How to Read Your Credit Report

Credit reports impact many aspects of our lives.  Whether we want to apply for a mortgage, obtain a car loan or credit card, rent an apartment or apply for a job, we must prove to a prospective creditor or employer, that we are financially responsible.  Our credit report shows the history of our accounts and illustrates whether we may be a good credit risk.  

Reading Credit reports may be overwhelming

Transunion, Experian and Equifax are the three main credit bureaus. Although the bureaus report similar information, the actual reports may look different.  But, there is common information that appears on each.  As you review your report, look for sections that contain the following information.

  • Personal Information
    Your name and all variations of your name
    Your current and former addresses
    Social Security Number
    Date of Birth
    Phone Numbers
    Current and former employers
    Spouse or Co-Applicant on an account

  • Date of Report
    Every new credit report will list a current date. It is important to reference the report date when disputing an item on the report.
  • Credit Report number
    Every credit report will list a report number.  It is important to reference this number when disputing a listing.
  • Satisfactory or Accounts in Good Standing
    These accounts reflect a history of on time, as agreed payments.  Once an account is closed or paid off, it may continue to appear on the credit report for up to ten years.
  • Adverse or Negative Accounts
    The most common items in this section are late payments, accounts that have been charged off or sent to collection, bankruptcies, liens, and judgments.
  • Payment History Legend
    The legend is a code that is used to identify each account and its status, for example whether the payments are being made on time as agreed, 30-60-90-120-150 -180 days past due, if there is a repossession, charge off, collection, etc.
  • Request for Credit History from others
    The credit bureaus will make your credit history available to current and prospective creditors and employers, but only with your approval. Typically, these companies have requested your credit information as a result of an action you took, such as applying for credit or financing, a job application, or as a result of a collection.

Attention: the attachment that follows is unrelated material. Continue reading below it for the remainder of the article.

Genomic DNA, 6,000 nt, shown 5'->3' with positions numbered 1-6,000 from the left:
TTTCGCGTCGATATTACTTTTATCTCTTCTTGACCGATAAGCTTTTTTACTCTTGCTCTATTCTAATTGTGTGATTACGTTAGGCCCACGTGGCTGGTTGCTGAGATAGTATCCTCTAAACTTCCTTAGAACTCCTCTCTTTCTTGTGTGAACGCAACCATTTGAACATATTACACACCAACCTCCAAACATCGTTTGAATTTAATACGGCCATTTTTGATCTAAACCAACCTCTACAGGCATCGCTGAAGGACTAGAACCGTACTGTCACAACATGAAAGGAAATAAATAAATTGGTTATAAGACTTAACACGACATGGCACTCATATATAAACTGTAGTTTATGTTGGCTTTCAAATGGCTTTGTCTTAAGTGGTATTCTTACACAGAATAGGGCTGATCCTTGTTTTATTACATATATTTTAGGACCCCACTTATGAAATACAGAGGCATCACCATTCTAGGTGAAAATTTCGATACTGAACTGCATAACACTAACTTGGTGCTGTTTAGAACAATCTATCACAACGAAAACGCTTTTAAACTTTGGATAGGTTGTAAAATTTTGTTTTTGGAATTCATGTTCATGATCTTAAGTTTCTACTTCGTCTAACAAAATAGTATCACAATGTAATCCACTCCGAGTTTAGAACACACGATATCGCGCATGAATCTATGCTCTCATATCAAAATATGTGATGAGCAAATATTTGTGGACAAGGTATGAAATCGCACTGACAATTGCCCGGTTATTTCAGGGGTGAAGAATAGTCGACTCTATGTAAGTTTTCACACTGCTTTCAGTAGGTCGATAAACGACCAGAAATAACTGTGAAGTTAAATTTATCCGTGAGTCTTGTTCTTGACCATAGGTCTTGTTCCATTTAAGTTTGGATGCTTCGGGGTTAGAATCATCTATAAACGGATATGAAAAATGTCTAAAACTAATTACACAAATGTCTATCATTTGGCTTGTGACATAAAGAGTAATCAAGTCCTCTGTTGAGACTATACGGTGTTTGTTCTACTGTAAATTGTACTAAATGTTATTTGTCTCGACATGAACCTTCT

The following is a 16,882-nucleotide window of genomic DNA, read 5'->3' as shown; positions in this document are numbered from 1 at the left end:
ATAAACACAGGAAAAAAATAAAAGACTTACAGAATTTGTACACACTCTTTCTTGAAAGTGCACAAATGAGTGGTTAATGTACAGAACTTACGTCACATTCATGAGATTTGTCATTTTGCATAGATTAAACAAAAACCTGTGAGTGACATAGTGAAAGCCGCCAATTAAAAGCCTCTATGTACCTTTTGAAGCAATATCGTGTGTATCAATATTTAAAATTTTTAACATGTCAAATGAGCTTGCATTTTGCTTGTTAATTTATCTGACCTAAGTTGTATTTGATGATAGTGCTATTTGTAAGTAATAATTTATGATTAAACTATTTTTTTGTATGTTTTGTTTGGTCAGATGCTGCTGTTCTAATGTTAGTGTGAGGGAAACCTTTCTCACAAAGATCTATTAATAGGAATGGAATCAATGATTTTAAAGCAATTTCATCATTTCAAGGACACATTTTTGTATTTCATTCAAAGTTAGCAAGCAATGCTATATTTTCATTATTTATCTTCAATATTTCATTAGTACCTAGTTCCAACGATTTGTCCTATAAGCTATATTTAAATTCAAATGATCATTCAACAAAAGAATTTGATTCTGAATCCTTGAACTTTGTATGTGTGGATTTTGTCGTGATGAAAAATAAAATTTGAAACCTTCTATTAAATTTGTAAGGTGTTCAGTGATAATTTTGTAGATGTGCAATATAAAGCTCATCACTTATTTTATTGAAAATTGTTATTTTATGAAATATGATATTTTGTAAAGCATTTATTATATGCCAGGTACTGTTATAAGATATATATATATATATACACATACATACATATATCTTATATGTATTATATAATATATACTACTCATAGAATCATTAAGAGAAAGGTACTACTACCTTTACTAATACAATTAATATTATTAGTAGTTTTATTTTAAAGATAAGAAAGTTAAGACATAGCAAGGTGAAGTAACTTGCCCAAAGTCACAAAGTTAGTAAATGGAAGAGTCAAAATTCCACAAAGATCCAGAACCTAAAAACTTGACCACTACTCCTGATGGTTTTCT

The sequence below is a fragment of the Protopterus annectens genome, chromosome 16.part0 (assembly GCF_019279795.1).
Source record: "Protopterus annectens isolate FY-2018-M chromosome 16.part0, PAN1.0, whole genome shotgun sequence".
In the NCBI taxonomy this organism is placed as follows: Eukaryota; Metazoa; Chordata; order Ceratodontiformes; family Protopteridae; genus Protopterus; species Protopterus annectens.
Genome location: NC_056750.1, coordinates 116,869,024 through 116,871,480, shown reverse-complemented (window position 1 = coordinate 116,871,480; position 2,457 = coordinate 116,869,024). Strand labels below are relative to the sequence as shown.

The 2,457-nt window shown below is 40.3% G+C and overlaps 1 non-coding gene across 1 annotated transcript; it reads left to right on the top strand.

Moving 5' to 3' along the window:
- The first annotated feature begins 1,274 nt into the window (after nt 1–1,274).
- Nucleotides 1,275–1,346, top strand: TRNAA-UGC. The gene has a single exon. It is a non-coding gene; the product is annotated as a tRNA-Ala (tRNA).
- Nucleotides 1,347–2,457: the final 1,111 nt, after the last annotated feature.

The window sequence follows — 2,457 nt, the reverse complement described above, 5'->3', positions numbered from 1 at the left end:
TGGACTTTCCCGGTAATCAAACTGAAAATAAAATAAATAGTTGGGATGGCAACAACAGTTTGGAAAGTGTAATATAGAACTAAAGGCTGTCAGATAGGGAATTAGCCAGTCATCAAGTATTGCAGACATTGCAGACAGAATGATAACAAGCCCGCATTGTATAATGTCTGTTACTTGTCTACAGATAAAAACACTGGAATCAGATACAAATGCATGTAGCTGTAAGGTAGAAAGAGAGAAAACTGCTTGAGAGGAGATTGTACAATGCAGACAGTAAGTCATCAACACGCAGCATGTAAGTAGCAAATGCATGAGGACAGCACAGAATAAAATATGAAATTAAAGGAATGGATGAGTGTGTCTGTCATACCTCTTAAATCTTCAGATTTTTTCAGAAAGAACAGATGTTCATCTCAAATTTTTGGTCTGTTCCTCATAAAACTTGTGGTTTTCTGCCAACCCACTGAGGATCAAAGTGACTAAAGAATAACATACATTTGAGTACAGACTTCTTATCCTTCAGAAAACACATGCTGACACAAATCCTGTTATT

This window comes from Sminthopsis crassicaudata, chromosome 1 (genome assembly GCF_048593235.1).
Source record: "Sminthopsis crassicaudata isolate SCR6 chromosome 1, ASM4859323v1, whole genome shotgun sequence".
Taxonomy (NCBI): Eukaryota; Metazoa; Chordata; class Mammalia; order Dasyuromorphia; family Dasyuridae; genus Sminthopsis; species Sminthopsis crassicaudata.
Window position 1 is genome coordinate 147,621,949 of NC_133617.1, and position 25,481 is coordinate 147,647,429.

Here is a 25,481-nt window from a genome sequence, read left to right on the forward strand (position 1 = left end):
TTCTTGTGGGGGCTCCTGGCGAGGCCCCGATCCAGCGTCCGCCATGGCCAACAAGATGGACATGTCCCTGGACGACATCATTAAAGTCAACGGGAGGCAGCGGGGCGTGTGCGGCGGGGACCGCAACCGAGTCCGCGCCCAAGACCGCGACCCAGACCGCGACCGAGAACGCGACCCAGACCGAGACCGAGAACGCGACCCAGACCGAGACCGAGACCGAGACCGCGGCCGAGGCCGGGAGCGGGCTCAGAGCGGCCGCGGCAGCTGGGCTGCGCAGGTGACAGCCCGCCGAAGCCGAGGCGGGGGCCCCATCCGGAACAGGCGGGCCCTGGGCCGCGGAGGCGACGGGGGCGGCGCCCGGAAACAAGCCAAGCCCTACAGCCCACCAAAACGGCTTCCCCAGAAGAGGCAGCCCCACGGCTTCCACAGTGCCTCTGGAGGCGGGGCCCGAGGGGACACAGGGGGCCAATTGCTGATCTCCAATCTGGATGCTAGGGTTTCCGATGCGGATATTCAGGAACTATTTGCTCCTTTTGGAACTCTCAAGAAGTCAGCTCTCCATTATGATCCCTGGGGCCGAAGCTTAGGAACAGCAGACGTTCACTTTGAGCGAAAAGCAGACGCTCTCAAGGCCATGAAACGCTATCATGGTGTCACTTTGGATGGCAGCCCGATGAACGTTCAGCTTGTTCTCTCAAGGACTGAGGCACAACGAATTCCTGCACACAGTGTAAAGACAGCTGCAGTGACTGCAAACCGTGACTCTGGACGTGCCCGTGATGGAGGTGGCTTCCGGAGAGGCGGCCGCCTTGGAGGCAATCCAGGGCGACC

Unrecognizable Inquiries
    Sometimes unfamiliar inquiries may appear on a credit report.
    These requests may come from sources with a permissible purpose, such as: 
    – a current creditor offering new credit or a new product
    – a current creditor monitoring your account
    – an employer wishing to extend an employment offer
    – a potential investor assessing risk
    – an end user to complete your mortgage application
    – insurance underwriting (auto or home)

Obtain your Free Credit Report

Consumers are entitled to obtain one free credit report from each bureau every twelve months.  Make sure that the information is accurate. If you haven’t checked your report recently, learn how to request one for free.  

Credit reporting errors are common.  If you notice that  information is not listed correctly, send a written dispute to the credit bureau by Certified Mail Return Receipt.  If the bureau does not correct the error, your consumer rights may have been violated.

Seek Legal Help 

Flitter Milz is a nationally recognized consumer protection law firm that represents people who have been denied credit for a home, auto or personal loan, or possibly a job opportunity or promotion, due to a negative listing on a credit report.

Contact us for a no cost evaluation to determine whether your consumer rights have been violated under the Fair Credit Reporting Act.

Pictured above:  Attorneys Cary Flitter (center), Andy Milz (left), Jody López-Jacobs (right).